Considering that the aim of the Council of Europe is to achieve a greater unity between its members for the purpose of safeguarding and realising the ideals and principles that are their common heritage and fostering economic and social progress;
Recalling that the existence of a wide variety of independent and autonomous media, permitting the reflection of diversity of ideas and opinions, as stated in its Declaration on the freedom of expression and information of 29 April 1982, is important for democratic societies;
Bearing in mind Resolution No.1 on the future of public service broadcasting adopted at the 4th European Ministerial Conference on Mass Media Policy (Prague, 7-8 December 1994), and recalling its Recommendation No R (96) 10 on the guarantee of the independence of public service broadcasting;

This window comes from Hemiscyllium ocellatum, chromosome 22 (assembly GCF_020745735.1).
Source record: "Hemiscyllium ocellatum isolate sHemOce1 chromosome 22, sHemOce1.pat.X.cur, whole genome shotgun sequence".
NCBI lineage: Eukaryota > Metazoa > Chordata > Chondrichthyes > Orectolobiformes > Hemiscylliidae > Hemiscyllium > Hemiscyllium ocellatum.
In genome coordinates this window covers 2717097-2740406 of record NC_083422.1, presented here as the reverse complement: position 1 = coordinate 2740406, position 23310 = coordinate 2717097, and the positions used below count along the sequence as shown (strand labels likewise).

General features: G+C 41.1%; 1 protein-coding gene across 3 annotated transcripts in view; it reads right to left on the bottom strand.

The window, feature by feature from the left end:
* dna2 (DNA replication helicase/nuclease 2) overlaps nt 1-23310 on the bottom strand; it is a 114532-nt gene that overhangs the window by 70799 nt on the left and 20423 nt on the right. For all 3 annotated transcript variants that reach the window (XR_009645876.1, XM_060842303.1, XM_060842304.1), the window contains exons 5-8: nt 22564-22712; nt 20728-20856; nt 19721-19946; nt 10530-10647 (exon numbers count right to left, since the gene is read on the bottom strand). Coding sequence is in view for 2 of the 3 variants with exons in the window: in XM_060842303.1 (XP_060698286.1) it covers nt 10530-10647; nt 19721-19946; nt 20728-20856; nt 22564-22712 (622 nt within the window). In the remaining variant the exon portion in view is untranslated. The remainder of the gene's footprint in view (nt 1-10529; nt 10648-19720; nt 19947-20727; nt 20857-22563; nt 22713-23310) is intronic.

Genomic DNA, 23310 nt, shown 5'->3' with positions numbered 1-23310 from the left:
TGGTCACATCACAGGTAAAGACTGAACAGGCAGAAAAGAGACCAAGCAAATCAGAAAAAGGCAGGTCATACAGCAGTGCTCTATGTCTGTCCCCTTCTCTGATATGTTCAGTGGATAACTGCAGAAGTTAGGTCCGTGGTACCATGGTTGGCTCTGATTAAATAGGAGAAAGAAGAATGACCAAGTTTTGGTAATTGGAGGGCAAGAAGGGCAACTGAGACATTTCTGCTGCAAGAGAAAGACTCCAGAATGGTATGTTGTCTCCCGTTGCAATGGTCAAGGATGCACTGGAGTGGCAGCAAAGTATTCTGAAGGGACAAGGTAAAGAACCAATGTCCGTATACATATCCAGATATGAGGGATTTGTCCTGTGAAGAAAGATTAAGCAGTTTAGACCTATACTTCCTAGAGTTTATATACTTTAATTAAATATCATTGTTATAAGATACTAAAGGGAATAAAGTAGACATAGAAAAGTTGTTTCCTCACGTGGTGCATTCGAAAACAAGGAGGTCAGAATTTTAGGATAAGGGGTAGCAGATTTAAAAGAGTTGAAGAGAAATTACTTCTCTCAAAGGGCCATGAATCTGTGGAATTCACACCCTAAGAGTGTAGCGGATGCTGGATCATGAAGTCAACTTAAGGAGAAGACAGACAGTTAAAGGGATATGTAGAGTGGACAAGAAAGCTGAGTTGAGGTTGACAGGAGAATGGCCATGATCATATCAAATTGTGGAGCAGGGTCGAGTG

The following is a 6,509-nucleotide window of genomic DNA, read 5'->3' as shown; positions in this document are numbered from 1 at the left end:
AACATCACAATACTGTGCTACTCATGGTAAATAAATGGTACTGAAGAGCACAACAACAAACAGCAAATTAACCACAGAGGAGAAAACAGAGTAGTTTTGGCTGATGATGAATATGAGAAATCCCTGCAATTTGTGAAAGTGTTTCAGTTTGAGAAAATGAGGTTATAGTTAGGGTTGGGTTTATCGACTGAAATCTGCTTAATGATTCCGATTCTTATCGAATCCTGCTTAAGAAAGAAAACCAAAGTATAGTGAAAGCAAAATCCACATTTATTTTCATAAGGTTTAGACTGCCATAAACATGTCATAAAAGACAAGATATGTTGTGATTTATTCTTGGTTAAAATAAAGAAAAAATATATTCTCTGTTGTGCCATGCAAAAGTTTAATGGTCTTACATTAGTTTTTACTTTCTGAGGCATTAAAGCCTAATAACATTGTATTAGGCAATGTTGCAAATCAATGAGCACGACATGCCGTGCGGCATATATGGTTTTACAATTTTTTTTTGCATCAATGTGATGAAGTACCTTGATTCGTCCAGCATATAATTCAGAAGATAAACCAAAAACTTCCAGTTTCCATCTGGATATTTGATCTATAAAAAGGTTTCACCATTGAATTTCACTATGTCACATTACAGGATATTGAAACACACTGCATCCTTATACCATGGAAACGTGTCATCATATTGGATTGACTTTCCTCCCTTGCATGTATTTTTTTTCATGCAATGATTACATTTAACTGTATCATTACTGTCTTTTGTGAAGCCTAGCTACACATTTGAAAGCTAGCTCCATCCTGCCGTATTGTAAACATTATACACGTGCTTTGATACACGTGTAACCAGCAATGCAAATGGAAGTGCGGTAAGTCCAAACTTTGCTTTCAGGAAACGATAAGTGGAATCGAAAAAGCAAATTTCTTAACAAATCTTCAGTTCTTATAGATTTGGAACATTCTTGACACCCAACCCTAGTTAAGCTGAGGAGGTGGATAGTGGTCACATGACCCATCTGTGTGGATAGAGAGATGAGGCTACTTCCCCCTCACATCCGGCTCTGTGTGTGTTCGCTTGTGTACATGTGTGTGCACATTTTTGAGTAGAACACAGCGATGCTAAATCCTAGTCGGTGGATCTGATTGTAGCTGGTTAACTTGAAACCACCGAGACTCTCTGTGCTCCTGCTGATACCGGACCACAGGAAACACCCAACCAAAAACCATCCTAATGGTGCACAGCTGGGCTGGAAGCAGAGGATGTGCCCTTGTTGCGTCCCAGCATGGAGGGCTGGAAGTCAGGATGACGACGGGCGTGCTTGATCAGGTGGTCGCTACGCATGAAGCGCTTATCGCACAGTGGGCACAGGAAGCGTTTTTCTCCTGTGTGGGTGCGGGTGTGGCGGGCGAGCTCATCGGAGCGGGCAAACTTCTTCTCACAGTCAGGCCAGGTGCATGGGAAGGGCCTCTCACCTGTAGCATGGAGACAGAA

Stressing the specific role of the broadcasting media, and in particular of public service broadcasting, in modern democratic societies, which is to support the values underlying the political, legal and social structures of democratic societies, and in particular respect for human rights, culture and political pluralism;
Noting that the development of digital technology opens new possibilities in the field of communication, which may have a certain impact on the audiovisual landscape, both as regards the public and broadcasters;
Considering that the transition to the digital environment offers advantages, but also presents risks, and that adequate preparations must be made for it so that it is carried out in the best possible conditions in the interest of the public, as well as of broadcasters and the audiovisual industry as a whole;